Vanessa Guide and Luke McKenzie in ‘The Flip Side.’
After playing a guy suffering from PTSD in Home and Away and an inmate who impregnated Shareena Clanton’s Doreen in Wentworth, Luke McKenzie relished the chance to play a more nuanced character in The Flip Side.
McKenzie plays Jeff, the good-hearted boyfriend of Ronnie (Emily Taheny), a struggling Adelaide restaurateur in writer-director Marion Pilowsky’s romantic comedy which opens in Australian cinemas on August 30 via 20th Century Fox.
Five years earlier Ronnie had an affair with visiting British movie star Henry (Eddie Izzard) and had her heart broken. When Eddie and his French girlfriend Sophie (Vanessa Guide) arrive in Adelaide on a promotional tour Jeff excitedly agrees to meet up, unwittingly creating the perfect opportunity for Henry to seduce Ronnie again.
“Jeff is not one-dimensional, the affable, good-natured, goofy trope,” McKenzie, a graduate of Impro Australia and the UCB Theatre in Los Angeles, tells IF. “He has a deep reserve of strength and dynamism, although he is naïve and maybe a little bit complacent in his relationship.”
McKenzie is full of praise for Izzard (“a genius and a force of nature”) and Taheny, who improvised on the set each day, playing different characters between takes.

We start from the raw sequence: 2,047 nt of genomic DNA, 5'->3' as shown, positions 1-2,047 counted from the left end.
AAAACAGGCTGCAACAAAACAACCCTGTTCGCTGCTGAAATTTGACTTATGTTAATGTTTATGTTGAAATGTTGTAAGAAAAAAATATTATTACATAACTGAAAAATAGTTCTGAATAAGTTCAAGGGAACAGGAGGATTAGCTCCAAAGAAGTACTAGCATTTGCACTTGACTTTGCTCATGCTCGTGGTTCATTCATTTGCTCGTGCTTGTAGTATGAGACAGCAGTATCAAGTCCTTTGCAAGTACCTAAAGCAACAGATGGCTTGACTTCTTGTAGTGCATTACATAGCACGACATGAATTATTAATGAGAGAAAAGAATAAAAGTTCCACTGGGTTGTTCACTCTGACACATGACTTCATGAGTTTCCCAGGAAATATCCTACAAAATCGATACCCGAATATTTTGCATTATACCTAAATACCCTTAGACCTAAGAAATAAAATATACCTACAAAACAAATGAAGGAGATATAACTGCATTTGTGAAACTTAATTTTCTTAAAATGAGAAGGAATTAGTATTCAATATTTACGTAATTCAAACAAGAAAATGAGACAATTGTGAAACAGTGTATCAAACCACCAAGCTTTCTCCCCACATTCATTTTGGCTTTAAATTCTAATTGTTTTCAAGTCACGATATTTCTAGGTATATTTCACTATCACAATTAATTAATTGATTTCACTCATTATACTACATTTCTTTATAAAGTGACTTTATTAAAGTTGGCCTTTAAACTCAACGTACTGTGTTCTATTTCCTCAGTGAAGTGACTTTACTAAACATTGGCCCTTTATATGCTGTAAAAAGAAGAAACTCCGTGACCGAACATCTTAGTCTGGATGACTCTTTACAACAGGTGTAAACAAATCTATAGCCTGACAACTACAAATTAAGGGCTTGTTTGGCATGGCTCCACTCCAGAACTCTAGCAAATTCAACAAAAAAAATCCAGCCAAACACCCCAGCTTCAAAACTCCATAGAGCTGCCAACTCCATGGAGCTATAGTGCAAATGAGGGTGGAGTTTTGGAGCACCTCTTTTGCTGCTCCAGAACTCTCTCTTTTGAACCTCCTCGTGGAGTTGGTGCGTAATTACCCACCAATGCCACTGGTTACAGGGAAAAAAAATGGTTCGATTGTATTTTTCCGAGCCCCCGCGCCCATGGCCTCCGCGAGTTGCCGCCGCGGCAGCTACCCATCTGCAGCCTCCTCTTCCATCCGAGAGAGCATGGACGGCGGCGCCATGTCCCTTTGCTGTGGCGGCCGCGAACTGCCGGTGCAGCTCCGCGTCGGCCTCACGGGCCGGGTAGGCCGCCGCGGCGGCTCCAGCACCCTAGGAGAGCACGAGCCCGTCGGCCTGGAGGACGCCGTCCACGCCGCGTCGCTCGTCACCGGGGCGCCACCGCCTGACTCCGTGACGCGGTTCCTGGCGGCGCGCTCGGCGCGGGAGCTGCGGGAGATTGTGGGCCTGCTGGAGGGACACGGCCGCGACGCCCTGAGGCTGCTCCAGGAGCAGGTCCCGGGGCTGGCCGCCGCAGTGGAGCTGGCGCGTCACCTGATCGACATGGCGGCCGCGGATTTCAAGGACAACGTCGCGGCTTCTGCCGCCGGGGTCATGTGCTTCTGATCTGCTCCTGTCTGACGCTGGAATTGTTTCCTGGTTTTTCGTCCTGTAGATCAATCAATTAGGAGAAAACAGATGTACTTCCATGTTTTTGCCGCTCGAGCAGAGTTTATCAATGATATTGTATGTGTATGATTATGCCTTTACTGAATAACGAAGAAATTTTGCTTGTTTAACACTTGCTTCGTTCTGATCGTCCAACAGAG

The actor had worked with Pilowsky on a couple of short films and marvelled at her ability to make the leap to her first feature, observing: “She is a natural leader.”
With a passion for writing, he was 21 when he wrote and produced his first film, a 45-minute adaptation of Midsummer Night’s Dream, and has since written five short films including A Little Bit Behind, which screened in Cannes.
While studying for a post-graduate degree in TV screenwriting at AFTRS he met Seven Network script executive Louise Bowes at a pitching session. That led to him writing an episode of Home and Away six months ago, with another to follow, he hopes.
In 2012 he produced and starred in The McNeil Project – two plays by former inmate Jim McNeil, both set within the confines of a shared prison cell – in Melbourne’s fortyfivedownstairs theatre. During that time he learned that his own father Paul McKenzie, who spent seven or eight years in jail several decades ago, knew McNeil.
That inspired him to write The Resurgents, the screenplay for a movie based on the true story of a parole officer who brought together a group of ex-crims and coached them to win the national debating championships.
“It’s a redemptive story about damaged men growing up,” says McKenzie, who is polishing the fourth draft which he intends to take to the market in a few weeks. He is attracted to the idea of hiring a female director.